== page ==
Two extension scripts for merging in Git
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README.md

git cascade and git forward-merge

This package contains the following scripts:

  • git cascade - Cascade changes from each branch to its dependents.
  • git forward-merge - Merge branches without checking them out.

Requirements

  • Python 3.x. (Which must be accessible using python3; if you're on Windows you might need to set this up.)

Installation

Installation is manual unfortunately, and basically involves putting both scripts in a directory that's in your $PATH. After downloading/cloning the repo, follow the instructions according to your operating system:

Linux

Copy the two script files to /usr/local/bin. That's it.

Windows

On Windows with Msysgit, you can copy them into C:\Program Files (x86)\Git\bin.

Following caveats:

  • You will probably have to replace the shebang line with #!c:\python34\python.exe or wherever else you have Python 3 installed.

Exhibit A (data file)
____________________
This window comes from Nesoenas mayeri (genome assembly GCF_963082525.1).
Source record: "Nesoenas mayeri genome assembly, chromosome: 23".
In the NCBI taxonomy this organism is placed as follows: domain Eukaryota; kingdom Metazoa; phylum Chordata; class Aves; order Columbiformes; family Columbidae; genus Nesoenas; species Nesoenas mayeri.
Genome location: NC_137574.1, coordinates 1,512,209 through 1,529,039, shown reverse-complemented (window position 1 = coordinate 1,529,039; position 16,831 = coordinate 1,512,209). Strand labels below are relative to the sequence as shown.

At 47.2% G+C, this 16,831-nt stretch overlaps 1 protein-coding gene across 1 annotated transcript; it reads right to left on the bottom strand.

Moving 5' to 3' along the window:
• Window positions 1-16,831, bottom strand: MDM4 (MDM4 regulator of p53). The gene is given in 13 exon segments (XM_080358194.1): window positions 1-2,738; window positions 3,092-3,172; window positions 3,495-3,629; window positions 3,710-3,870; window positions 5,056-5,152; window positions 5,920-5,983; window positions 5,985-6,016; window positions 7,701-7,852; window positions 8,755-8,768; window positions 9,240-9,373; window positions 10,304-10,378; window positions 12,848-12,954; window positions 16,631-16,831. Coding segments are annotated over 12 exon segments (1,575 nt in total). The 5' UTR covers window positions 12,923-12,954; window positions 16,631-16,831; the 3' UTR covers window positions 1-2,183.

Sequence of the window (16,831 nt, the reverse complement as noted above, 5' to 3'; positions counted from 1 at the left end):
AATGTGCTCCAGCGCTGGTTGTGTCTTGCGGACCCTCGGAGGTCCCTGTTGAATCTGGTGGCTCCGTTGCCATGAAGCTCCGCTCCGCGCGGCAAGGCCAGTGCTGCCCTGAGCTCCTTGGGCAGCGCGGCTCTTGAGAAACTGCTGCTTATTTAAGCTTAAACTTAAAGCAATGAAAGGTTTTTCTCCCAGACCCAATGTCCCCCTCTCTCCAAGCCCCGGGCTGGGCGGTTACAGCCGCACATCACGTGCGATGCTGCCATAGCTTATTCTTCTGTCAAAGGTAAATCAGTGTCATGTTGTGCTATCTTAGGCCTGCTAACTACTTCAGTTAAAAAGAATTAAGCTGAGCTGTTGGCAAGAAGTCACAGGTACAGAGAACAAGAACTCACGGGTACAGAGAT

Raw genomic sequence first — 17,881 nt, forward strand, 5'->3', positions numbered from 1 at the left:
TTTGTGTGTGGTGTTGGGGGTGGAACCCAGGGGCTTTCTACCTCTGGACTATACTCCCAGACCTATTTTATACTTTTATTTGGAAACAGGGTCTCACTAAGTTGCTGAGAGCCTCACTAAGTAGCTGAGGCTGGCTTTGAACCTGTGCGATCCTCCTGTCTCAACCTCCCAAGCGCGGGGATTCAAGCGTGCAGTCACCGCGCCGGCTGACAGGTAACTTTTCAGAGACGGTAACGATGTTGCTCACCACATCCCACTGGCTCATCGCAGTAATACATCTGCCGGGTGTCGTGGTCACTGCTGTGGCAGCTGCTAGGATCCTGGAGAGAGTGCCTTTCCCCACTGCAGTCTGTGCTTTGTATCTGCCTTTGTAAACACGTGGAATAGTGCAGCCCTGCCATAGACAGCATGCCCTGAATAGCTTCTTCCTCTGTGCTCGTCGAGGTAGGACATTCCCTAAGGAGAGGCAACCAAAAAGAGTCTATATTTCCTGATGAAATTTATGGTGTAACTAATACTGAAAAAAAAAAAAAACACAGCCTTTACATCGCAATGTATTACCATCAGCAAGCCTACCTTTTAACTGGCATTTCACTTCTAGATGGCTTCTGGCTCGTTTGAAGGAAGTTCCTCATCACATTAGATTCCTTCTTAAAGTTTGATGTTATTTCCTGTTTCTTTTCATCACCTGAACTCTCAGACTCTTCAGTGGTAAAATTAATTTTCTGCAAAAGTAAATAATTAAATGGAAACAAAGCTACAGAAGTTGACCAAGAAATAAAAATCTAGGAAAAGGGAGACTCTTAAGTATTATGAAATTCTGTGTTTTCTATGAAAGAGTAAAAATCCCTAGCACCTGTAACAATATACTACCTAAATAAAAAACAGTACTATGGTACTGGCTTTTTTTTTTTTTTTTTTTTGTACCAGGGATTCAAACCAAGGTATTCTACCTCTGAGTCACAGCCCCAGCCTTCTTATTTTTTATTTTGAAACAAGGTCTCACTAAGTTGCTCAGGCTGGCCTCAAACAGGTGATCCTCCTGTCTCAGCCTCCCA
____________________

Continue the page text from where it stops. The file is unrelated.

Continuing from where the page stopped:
• You can only run these scripts from the Git Bash. If you haven't installed Msysgit with Git Bash Here option, invoke bin\bash.exe.
  • You have to run git-cascade and git-forward-merge instead of git cascade and git forward-merge due to Windows shenanigans.

Mac

Peruse this guide and use it for the two scripts in this repo.

git cascade - Cascade changes from each branch to its dependents.

This command:

git cascade foo master

Merges the branch foo into branch master, and into every branch that's behind master (regarding the cascade order, not to confuse with Git's 'ahead'/'behind'-terminology which is referring to tracking branches). What does that mean?

In many projects, there's a progressive order of branches that changes go through. For example:

development > staging > master

This means that a new change might first get committed into development, then after testing will be merged into staging, then after further testing get merged into master.

That's all well and good, but sometimes you want to take a shortcut and push a change directly into a more advanced branch. (This can happen if the change is small enough that you're sure it won't break anything, or the change is urgent and needs to be pushed to production immediately, or a bunch of other reasons.) In these cases, you want to push to master, and automatically push to all branches that are behind master in the cascade order. In our example, if you run: